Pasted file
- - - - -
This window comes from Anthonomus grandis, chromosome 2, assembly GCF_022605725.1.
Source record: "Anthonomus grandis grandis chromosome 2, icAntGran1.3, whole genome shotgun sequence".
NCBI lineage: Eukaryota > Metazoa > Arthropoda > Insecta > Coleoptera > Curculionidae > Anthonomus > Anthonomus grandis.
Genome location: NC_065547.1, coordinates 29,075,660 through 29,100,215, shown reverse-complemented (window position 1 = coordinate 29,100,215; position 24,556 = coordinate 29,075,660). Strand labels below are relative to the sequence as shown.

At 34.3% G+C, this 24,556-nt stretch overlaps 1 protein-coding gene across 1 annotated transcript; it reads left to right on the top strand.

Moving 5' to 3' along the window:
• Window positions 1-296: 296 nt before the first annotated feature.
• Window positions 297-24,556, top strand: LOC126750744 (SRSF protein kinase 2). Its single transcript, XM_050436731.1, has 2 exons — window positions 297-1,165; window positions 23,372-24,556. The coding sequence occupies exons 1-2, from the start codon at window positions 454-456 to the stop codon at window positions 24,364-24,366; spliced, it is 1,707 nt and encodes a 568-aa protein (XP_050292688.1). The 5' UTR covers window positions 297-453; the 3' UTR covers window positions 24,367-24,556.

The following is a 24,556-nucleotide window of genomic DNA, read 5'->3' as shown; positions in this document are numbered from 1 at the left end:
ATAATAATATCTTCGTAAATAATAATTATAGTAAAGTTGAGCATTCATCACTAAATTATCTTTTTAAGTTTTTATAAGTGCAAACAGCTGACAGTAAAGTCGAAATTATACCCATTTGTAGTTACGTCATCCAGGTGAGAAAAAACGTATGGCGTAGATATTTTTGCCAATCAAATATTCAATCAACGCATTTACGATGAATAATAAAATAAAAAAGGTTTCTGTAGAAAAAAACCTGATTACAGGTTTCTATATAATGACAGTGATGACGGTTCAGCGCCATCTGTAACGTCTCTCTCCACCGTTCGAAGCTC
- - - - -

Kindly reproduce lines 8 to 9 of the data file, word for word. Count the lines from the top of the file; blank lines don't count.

• Window positions 297-24,556, top strand: LOC126750744 (SRSF protein kinase 2). Its single transcript, XM_050436731.1, has 2 exons — window positions 297-1,165; window positions 23,372-24,556. The coding sequence occupies exons 1-2, from the start codon at window positions 454-456 to the stop codon at window positions 24,364-24,366; spliced, it is 1,707 nt and encodes a 568-aa protein (XP_050292688.1). The 5' UTR covers window positions 297-453; the 3' UTR covers window positions 24,367-24,556.

The following is a 24,556-nucleotide window of genomic DNA, read 5'->3' as shown; positions in this document are numbered from 1 at the left end: